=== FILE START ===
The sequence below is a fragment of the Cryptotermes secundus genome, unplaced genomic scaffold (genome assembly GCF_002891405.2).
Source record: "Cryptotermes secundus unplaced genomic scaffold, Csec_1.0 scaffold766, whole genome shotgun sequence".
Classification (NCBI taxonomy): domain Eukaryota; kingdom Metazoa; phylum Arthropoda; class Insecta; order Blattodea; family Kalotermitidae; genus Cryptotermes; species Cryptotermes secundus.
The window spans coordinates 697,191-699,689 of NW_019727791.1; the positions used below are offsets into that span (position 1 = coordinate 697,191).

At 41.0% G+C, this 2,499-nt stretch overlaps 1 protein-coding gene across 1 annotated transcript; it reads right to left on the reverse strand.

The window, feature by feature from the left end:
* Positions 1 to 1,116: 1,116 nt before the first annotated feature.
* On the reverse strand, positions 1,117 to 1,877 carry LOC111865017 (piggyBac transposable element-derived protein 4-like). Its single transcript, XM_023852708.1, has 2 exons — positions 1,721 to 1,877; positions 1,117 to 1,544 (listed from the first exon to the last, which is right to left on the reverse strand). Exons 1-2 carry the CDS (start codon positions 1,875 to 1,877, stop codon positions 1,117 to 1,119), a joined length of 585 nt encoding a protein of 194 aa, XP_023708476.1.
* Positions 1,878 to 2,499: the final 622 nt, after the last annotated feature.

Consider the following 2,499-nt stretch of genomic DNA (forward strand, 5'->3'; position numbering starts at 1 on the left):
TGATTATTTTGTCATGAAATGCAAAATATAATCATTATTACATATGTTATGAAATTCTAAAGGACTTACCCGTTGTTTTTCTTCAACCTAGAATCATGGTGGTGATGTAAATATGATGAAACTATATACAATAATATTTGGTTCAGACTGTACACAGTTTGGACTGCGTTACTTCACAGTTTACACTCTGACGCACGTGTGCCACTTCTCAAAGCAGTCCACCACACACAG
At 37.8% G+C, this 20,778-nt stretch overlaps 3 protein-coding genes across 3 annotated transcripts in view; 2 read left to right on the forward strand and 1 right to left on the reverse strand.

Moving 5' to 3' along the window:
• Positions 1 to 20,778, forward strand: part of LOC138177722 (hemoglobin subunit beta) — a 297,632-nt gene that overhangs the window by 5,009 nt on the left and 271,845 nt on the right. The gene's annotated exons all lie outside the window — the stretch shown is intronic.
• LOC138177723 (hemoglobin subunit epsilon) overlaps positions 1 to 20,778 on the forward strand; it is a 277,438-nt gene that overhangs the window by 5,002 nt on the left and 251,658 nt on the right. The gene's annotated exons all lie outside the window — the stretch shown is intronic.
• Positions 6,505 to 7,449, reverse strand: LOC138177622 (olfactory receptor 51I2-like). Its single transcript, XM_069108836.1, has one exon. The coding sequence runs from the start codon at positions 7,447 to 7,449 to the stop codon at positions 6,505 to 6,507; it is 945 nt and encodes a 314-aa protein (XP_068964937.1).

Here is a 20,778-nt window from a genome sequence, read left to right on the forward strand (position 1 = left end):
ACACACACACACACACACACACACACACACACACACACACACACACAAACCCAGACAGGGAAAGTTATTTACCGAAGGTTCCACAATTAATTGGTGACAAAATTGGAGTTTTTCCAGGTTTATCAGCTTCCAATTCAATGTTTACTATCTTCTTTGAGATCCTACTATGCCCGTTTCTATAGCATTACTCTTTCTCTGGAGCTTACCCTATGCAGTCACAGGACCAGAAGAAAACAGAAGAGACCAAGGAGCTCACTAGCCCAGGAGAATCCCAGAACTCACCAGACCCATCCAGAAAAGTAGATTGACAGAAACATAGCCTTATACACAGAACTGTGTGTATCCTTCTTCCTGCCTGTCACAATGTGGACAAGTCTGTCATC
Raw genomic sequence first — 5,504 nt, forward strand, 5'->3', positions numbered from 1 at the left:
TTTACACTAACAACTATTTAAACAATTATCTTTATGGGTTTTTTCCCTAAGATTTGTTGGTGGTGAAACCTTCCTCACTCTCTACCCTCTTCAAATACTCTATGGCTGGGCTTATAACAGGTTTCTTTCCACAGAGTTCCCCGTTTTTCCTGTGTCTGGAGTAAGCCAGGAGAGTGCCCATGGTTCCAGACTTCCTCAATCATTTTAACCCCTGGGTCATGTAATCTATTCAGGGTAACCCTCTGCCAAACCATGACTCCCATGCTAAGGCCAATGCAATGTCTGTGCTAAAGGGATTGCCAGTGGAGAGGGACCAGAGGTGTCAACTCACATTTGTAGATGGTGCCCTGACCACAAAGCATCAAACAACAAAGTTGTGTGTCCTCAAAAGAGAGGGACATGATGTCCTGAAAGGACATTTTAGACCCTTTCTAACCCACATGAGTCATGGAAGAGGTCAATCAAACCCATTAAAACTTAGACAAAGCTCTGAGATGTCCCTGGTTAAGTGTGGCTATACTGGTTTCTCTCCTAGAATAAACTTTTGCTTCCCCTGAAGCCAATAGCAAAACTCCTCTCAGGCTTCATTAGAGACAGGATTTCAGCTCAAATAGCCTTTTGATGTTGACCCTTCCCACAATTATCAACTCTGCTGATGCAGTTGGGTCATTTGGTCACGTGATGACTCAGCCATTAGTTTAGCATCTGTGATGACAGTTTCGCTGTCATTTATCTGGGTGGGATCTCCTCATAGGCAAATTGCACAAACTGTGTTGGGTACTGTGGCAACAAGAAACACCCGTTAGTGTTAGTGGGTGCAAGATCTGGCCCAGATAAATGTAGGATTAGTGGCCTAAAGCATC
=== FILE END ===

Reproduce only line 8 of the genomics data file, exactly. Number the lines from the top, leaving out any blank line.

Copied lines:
* On the reverse strand, positions 1,117 to 1,877 carry LOC111865017 (piggyBac transposable element-derived protein 4-like). Its single transcript, XM_023852708.1, has 2 exons — positions 1,721 to 1,877; positions 1,117 to 1,544 (listed from the first exon to the last, which is right to left on the reverse strand). Exons 1-2 carry the CDS (start codon positions 1,875 to 1,877, stop codon positions 1,117 to 1,119), a joined length of 585 nt encoding a protein of 194 aa, XP_023708476.1.